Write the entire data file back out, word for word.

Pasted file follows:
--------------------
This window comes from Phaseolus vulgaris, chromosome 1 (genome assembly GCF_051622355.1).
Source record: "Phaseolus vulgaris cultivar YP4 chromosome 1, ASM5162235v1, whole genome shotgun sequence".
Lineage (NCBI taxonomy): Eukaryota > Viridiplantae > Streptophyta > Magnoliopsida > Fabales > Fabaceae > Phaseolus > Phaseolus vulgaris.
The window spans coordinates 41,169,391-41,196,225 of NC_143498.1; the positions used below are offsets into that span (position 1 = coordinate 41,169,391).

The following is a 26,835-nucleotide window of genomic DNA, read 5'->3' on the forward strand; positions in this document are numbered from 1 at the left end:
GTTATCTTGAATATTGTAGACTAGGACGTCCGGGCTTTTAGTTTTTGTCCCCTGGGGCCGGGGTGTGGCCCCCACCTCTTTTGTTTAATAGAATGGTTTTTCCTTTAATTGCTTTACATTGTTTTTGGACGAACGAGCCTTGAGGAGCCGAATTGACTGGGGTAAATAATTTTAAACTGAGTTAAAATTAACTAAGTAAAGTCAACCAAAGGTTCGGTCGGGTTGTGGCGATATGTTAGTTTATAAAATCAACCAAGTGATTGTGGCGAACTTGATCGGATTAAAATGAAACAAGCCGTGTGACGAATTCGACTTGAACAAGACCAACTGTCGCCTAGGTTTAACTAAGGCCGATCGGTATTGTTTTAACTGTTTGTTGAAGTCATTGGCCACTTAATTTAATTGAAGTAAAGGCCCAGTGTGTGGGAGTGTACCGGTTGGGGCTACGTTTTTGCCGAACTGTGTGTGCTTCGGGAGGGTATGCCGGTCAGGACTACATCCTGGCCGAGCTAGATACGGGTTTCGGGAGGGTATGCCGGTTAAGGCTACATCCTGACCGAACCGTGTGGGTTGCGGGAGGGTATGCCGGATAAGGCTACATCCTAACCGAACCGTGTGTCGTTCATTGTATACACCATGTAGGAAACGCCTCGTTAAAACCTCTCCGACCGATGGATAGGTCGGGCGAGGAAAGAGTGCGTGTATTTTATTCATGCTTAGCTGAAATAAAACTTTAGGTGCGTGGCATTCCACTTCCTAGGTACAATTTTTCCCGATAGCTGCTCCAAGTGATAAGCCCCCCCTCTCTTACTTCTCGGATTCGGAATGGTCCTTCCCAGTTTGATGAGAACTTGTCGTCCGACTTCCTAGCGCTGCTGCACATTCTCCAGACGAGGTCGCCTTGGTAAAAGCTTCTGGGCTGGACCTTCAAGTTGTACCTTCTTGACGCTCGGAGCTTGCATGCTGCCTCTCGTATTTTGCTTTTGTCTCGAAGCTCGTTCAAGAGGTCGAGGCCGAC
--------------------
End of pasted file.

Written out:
This window comes from Phaseolus vulgaris, chromosome 1 (genome assembly GCF_051622355.1).
Source record: "Phaseolus vulgaris cultivar YP4 chromosome 1, ASM5162235v1, whole genome shotgun sequence".
Lineage (NCBI taxonomy): Eukaryota > Viridiplantae > Streptophyta > Magnoliopsida > Fabales > Fabaceae > Phaseolus > Phaseolus vulgaris.
The window spans coordinates 41,169,391-41,196,225 of NC_143498.1; the positions used below are offsets into that span (position 1 = coordinate 41,169,391).

The following is a 26,835-nucleotide window of genomic DNA, read 5'->3' on the forward strand; positions in this document are numbered from 1 at the left end:
GTTATCTTGAATATTGTAGACTAGGACGTCCGGGCTTTTAGTTTTTGTCCCCTGGGGCCGGGGTGTGGCCCCCACCTCTTTTGTTTAATAGAATGGTTTTTCCTTTAATTGCTTTACATTGTTTTTGGACGAACGAGCCTTGAGGAGCCGAATTGACTGGGGTAAATAATTTTAAACTGAGTTAAAATTAACTAAGTAAAGTCAACCAAAGGTTCGGTCGGGTTGTGGCGATATGTTAGTTTATAAAATCAACCAAGTGATTGTGGCGAACTTGATCGGATTAAAATGAAACAAGCCGTGTGACGAATTCGACTTGAACAAGACCAACTGTCGCCTAGGTTTAACTAAGGCCGATCGGTATTGTTTTAACTGTTTGTTGAAGTCATTGGCCACTTAATTTAATTGAAGTAAAGGCCCAGTGTGTGGGAGTGTACCGGTTGGGGCTACGTTTTTGCCGAACTGTGTGTGCTTCGGGAGGGTATGCCGGTCAGGACTACATCCTGGCCGAGCTAGATACGGGTTTCGGGAGGGTATGCCGGTTAAGGCTACATCCTGACCGAACCGTGTGGGTTGCGGGAGGGTATGCCGGATAAGGCTACATCCTAACCGAACCGTGTGTCGTTCATTGTATACACCATGTAGGAAACGCCTCGTTAAAACCTCTCCGACCGATGGATAGGTCGGGCGAGGAAAGAGTGCGTGTATTTTATTCATGCTTAGCTGAAATAAAACTTTAGGTGCGTGGCATTCCACTTCCTAGGTACAATTTTTCCCGATAGCTGCTCCAAGTGATAAGCCCCCCCTCTCTTACTTCTCGGATTCGGAATGGTCCTTCCCAGTTTGATGAGAACTTGTCGTCCGACTTCCTAGCGCTGCTGCACATTCTCCAGACGAGGTCGCCTTGGTAAAAGCTTCTGGGCTGGACCTTCAAGTTGTACCTTCTTGACGCTCGGAGCTTGCATGCTGCCTCTCGTATTTTGCTTTTGTCTCGAAGCTCGTTCAAGAGGTCGAGGCCGAC